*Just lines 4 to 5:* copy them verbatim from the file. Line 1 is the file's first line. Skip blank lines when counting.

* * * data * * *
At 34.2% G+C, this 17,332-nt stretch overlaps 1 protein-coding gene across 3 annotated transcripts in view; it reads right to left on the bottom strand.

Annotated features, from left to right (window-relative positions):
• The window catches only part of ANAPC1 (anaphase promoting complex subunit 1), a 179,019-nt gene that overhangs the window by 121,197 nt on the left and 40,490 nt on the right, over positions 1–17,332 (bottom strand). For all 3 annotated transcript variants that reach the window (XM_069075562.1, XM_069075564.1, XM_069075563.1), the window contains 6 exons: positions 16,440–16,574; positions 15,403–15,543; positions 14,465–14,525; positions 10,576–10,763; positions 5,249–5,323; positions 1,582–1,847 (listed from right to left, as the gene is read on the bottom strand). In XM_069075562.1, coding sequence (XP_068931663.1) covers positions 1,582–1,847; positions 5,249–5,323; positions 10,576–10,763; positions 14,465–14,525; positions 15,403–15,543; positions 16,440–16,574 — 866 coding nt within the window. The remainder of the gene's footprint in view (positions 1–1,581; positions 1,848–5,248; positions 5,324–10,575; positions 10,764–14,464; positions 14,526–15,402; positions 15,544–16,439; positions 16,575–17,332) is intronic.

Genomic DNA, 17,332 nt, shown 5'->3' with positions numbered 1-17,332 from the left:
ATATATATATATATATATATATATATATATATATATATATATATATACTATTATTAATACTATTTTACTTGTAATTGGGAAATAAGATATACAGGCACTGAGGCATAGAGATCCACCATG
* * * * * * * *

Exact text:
Genomic DNA, 17,332 nt, shown 5'->3' with positions numbered 1-17,332 from the left:
ATATATATATATATATATATATATATATATATATATATATATATATACTATTATTAATACTATTTTACTTGTAATTGGGAAATAAGATATACAGGCACTGAGGCATAGAGATCCACCATG